The crocus sativus (saffron) is grown in open fields .
Preparing the site
The soil is tilled, prepared, and left to rest from November to August, when it will receive the corms as they are transplanted. Grain legumes (fava beans, chickpeas, etc.) are used to enrich the soil with nutrients before the saffron is planted. Weeds are controlled through hand hoeing rather than using chemicals. All of this must be done in autumn, before and/or after flowering, and in spring.
Removing the corms
In June, the corms must be transplanted from where they have been growing to the prepared field by uncovering the furrows and removing the corms, which have already reproduced.
Cleaning and selecting the corms
The corms that have been removed are brought to a cool, dry location to be cleaned and selected. Cleaning requires removing the external tunic, leaving the inner ones intact. The corms are then immediately divided by size.
Transplanting the corms
Corms are transplanted in August.
They must be planted neither too deep nor too shallow, with the tufts of leaves pointing upwards.
Saffron corms are planted using a “row system,” ideally spaced 30 centimeters apart.
Dig holes in the first row and fill each with a corm.
While digging the holes in the second row, use the soil removed from those holes to cover the corms planted in the first row, and so on.
Keep the rows high for proper drainage and ventilation. Create a block of rows and leave enough space for a pathway between the blocks to be able to walk easily through the saffron field to weed and harvest.
Saffron is harvested every morning at dawn – before the sunlight causes the flowers to open – throughout the entire flowering stage, between mid-October and mid-November. The flowers are harvested by hand and put into wicker baskets.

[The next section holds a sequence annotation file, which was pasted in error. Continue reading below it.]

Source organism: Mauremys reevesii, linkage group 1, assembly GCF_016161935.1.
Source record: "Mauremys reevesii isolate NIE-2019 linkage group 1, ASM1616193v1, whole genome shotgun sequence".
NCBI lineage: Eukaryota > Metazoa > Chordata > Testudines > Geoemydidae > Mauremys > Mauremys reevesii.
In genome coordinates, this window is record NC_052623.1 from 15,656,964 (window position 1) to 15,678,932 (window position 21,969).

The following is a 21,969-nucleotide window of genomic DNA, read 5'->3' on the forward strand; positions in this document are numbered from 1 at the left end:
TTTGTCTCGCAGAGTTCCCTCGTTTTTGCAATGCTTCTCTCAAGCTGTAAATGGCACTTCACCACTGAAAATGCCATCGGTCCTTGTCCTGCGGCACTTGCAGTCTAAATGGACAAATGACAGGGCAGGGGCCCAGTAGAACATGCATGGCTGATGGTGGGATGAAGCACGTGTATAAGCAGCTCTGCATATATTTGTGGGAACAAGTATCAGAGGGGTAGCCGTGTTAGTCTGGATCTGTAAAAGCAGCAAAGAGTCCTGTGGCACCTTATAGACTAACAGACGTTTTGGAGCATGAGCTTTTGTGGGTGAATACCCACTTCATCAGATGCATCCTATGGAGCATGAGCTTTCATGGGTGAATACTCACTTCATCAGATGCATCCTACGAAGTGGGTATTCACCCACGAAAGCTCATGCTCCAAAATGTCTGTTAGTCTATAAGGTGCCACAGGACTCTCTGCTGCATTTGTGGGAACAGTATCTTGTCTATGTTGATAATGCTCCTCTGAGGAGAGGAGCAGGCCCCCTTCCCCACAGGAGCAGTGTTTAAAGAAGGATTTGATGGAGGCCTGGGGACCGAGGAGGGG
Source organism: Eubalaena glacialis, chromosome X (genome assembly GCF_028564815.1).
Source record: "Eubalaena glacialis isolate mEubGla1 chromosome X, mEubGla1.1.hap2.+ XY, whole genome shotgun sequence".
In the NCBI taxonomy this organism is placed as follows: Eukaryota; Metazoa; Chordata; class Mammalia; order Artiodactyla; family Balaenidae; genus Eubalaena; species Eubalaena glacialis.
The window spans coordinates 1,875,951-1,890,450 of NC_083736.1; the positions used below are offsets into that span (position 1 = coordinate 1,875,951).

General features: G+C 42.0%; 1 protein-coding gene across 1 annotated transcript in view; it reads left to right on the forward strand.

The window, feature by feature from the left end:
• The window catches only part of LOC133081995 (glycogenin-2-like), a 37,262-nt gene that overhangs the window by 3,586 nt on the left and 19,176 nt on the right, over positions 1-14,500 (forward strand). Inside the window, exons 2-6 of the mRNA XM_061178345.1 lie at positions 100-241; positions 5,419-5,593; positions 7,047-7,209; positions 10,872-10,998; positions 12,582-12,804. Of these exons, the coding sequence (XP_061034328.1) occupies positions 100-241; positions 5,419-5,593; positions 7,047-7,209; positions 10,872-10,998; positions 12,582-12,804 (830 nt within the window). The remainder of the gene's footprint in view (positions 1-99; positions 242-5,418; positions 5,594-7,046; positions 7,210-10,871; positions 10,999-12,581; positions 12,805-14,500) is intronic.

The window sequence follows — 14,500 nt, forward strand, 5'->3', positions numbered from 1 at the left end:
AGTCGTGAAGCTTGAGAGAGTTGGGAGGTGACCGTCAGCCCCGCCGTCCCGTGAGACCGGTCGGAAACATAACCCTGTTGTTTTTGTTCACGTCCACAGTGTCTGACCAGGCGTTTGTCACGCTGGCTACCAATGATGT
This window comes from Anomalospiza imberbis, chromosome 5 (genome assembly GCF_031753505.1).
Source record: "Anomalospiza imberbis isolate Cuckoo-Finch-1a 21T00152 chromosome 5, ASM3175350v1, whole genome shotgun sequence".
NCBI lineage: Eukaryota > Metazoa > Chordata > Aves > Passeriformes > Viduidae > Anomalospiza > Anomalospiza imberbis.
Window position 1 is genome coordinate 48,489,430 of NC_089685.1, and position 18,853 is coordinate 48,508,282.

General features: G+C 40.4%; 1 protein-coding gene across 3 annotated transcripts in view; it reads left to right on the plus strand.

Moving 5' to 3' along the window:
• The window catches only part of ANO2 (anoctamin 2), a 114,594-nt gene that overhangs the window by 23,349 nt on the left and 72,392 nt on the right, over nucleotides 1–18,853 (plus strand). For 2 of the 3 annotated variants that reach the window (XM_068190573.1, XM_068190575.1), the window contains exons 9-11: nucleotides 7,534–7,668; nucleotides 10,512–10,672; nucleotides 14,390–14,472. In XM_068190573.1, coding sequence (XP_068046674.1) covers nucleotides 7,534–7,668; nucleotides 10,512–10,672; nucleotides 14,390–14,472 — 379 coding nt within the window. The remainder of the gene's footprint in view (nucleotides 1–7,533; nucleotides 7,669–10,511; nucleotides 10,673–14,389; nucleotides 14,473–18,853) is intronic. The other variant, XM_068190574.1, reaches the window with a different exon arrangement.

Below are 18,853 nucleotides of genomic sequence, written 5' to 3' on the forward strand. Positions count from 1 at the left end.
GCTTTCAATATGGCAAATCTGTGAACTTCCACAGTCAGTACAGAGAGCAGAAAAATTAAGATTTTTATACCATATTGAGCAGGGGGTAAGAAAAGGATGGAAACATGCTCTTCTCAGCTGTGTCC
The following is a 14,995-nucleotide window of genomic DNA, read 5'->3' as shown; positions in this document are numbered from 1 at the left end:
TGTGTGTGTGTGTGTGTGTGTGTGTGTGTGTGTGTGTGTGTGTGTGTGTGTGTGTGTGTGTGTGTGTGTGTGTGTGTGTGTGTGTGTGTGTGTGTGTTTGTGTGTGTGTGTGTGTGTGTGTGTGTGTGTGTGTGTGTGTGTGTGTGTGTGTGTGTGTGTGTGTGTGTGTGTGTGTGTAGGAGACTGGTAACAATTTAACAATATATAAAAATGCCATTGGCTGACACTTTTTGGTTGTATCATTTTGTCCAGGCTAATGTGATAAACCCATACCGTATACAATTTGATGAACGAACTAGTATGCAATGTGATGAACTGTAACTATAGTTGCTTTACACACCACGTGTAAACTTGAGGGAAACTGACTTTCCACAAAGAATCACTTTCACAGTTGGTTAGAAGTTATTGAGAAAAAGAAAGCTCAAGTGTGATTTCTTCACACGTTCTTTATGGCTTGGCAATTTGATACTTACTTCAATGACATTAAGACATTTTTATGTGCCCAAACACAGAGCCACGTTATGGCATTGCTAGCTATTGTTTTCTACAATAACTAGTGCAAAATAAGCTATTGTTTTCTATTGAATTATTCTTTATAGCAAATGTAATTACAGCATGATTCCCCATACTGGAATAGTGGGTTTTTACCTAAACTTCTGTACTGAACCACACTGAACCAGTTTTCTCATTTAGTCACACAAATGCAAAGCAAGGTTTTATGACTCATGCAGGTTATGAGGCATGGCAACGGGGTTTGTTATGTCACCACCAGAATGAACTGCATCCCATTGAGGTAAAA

Harvesting the saffron threads
The threads are harvested by separating the stigmas from the stamens and the bell-shaped flowers. The work must be done by nightfall on the same day the flowers are harvested. It’s a magical moment where manual work and interpersonal relationships come together.
Drying reduces the initial weight of the stigmas, making them into the spice, and must be done the same day as the harvest.
The stigmas are carefully placed onto wooden boards lined with parchment paper and put near coals to dry slowly until they break easily and cleanly. Drying systems: sunlight or an electric dehydrator. With the latter system, the temperature of the heat source should be between 20 and 45°C.
Saffron must be packaged carefully in containers that will not damage the product externally.
The glass jars used prevent damage and alterations during transport and storage. The jars contain 0.25g, 0.50g, 1g, 2g, or 5g of saffron and are labelled as per the standard in force.
Weeding After the harvest, the field is cleared and weeded manually or using small tools to keep the corms healthy.